B. G. L. Swamy

From Wikipedia, the free encyclopedia
Jump to: navigation, search
B. G. L. Swamy
Born Bengaluru Gundappa Lakshminarayanaswami
(1918-02-05)5 February 1918
Bangalore, Mysore State, British India
Died 2 November 1980(1980-11-02) (aged 62)
Mysore, Karnataka, India
Occupation Professor, Botanist, writer, historian
Nationality India
Genre Fiction, science, history,literature,epigraphy
Literary movement Navodaya
Notable works Hasiru Honnu, College Ranga
Spouse Vasantha[1]

Basavangudi Gundappa Lakshminarayana Swamy (1918–1980, also known as B. G. L. Swamy) was an Indian botanist and Kannada writer who was professor and head of the department of Botany and a principal of Presidency College, Chennai. He was the son of D. V. Gundappa, an Indian writer and philosopher.

Education and career[edit]

Swamy studied in Central College, Bangalore and obtained his bachelor's degree in botany. He got his PhD from the University of Mysore in 1947 and had a brief post-doctoral period at Harvard University, under Irving Bailey.

From 1953, he served as professor of botany (and later principal) at Presidency College, Chennai.

The Swamy Botanical Club was formulated in his commemoration in Bharathidasan University at Tiruchirappalli.[2]


Swamy's primary research area was plant anatomy, particularly the structure of connections between plants' roots and stem. He discovered a few plant species — examples are Ascarina maheshwarii and Sarcandra irvingbaileyi, named for two of his teachers. In 1976, he was awarded the Birbal Sahni gold medal by the Government of India for his work in botany. [3]


Swamy's literary works encompass a wide range of topics. Many of them are related to botany and introduce botanical concepts to the layperson. A few of his books cover plants used in everyday life in a scientific manner — such as Namma hotteyalli Dakshina amerika ("South America in our stomach").

Other works by Swamy pertain to literature, and some are partially autobiographical, dealing with his experiences as professor and principal. Apart from being an acclaimed botanist, B G L Swamy was widely respected in the history and literary circles.

He extensively studied and researched the histories and literatures of the Kannada and Tamil languages. His book Tamilu Talegala Naduve ("Among Tamil heads") is devoted to examining theories pertaining to language's origins (examining the claims that were being made in those days by the Dravidian parties) and mostly debunking them.[4][5][6] In this book he debunks some of the theories put forward by Tamil linguists and historians such as Iravatham Mahadevan and Nilkanta Shastri. He raised questions regarding gaping holes and contradictions in their theories.[5][6][4]

Hasiru honnu[edit]

His book Hasiru honnu[7] ("Green Gold") won him the Kendra Sahitya Academy award given by the Government of India in 1978.[8] With that, Gundappa and Swamy, became the first father and son duo to win this prestigious award.[9][10]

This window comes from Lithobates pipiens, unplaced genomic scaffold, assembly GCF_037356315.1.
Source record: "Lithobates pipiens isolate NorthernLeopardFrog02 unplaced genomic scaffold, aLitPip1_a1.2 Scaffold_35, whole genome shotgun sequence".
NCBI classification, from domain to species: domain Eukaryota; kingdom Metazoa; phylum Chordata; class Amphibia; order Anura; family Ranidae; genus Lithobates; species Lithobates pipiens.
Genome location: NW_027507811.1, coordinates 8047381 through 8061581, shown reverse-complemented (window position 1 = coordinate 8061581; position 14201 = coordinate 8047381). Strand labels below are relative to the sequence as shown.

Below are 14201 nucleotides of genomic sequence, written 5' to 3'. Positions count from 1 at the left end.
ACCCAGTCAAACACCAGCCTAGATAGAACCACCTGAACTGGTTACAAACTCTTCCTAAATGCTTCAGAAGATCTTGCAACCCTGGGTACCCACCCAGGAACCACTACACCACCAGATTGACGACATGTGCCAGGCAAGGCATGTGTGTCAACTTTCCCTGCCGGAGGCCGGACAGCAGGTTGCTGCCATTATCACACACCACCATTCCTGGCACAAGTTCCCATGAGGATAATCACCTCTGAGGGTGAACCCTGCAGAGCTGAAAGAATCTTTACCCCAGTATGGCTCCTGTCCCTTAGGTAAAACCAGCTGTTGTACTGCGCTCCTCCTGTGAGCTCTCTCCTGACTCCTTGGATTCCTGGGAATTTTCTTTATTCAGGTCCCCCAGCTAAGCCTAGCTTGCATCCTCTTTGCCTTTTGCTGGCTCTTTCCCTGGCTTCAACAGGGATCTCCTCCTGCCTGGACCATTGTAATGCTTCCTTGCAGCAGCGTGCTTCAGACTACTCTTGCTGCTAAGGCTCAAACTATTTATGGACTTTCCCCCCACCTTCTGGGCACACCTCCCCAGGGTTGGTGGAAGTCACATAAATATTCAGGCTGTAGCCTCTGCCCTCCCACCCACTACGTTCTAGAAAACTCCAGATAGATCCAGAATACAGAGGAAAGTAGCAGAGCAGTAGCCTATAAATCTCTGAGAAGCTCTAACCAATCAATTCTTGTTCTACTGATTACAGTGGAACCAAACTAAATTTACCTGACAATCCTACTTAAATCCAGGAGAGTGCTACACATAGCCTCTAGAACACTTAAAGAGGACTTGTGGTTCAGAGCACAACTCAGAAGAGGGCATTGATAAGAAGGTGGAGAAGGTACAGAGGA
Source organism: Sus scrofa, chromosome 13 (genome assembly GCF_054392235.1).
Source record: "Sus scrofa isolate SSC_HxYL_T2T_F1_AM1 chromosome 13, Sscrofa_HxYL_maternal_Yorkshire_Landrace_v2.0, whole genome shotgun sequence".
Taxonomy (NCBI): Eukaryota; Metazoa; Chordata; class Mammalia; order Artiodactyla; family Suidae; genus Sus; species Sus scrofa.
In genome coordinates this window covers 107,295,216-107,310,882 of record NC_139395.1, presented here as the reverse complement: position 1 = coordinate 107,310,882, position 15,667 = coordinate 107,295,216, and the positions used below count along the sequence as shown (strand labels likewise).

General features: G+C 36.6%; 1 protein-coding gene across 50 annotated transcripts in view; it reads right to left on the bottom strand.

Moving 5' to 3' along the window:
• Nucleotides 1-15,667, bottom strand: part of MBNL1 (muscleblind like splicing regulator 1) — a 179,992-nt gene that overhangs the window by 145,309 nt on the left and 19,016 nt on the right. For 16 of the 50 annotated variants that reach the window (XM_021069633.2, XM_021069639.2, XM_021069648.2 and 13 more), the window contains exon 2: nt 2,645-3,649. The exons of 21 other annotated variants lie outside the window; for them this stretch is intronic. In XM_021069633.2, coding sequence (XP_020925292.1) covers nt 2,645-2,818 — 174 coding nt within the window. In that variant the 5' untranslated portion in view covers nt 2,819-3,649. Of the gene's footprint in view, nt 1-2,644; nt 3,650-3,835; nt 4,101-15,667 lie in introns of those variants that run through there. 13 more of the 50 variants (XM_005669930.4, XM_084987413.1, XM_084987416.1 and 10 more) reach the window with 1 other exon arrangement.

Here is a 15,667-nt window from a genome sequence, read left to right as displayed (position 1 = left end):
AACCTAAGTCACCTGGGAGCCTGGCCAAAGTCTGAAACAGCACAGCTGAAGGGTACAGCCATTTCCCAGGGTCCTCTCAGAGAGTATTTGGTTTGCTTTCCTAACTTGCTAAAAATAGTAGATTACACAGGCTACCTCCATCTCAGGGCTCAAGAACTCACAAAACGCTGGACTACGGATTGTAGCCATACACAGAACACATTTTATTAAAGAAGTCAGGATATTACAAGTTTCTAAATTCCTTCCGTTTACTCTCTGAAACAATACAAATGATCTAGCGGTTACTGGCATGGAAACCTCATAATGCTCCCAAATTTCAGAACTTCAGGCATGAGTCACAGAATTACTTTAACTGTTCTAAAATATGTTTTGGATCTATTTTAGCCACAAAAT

Hasiru honnu is a treatise on some familiar and unfamiliar botanical species. It is also a travelogue enlivened by human drama and humor. Students of advanced botany undertake scientific tours in the company of their teachers for the identification and collection of botanical specimens. Swamy was a gifted man of letters with an observant eye and a sense of humour and, at the same time, deeply interested in history and the fine arts such as music, painting and architecture. Thus, as an artist and a scientist, he could explore and explain the world of botany in the light of a wider understanding. He describes the externals of a specimen with vivid precision and technical detail but his account of the genus and species is only a prelude to a livelier non-technical account of its appearance, its locations and practical uses. Sometimes the reader discovers how the specimen claimed attention by figuring in well-known literary works of antiquity.[8]

The book thus unfolds before the reader the abundant riches and the endless variety of the botanical world and the hundred ways it helps humans. The human variety and the different characters all memorably visualized provide ample scope for portraying dramatic situations of all kinds, from the comic to the romantic. The book primarily deals with the world of plants but it deals also with the world of humans. Hasiru honnu is as informative as it is delightful.[8]


His works include:

  • Hasiru Honnu – "Green Gold"
  • Colleju Ranga
  • Colleju Taranga
  • Pradhyapakana Peethadalli
  • Tamilu Talegala Naduve
  • Diary of a Botanist
  • Namma hotteyalli Dakshina amerika
  • Panchakalasha Gopura
  • Americadalli naanu
  • Maisooru dairy
  • Dourgandhikapaharana
  • Brihadaranyaka (published in 2006)
  • Chidambaram and Nataraja
  • Beladingalalli aralida molle (translation from Tamil: U. V. Swaminatha Iyer)
  • Jnanaratha (translation from Tamil: Subrahmanya Bharathi)
  • Haridihe Balou Kaveri (translation from Tamil: Chetti )

See also[edit]


  1. ^ N. Ranganatha Sharma (1984). Preface to Marula Muniyana Kagga. Kavyalaya Publications, Mysore Gokhale Institute of Public Affairs. 
  2. ^ "Swamy Botanical Club". Retrieved 24 August 2013. 
  3. ^ "Birbal Sahni Medal". Retrieved 21 October 2013. 
  4. ^ a b Usha B R. "B G L andre Ivare Nodi". muktha balaga. Retrieved 21 August 2013. 
  5. ^ a b Shashi Rangarathna. "Tamilu talegala naduve". churumuri. Retrieved 5 August 2013. 
  6. ^ a b ananthesha nempu. "Tamilu talegala naduve". sampada. Retrieved 23 August 2013. 
  7. ^ "hasiru honnu". 
  8. ^ a b c Amaresh Datta (1988). Encyclopaedia of Indian Literature: devraj to jyoti. Sahitya Akademi. p. 1563. ISBN 978-81-260-1194-0. Retrieved 21 August 2013. 
  9. ^ Jyotsna Kamat. "Remembering B.G.L. Swamy". kamatdotcom. Retrieved 5 August 2013. 
  10. ^ "The Gita for Every Man". Yabaluri.org. Retrieved 21 August 2013. 

External links[edit]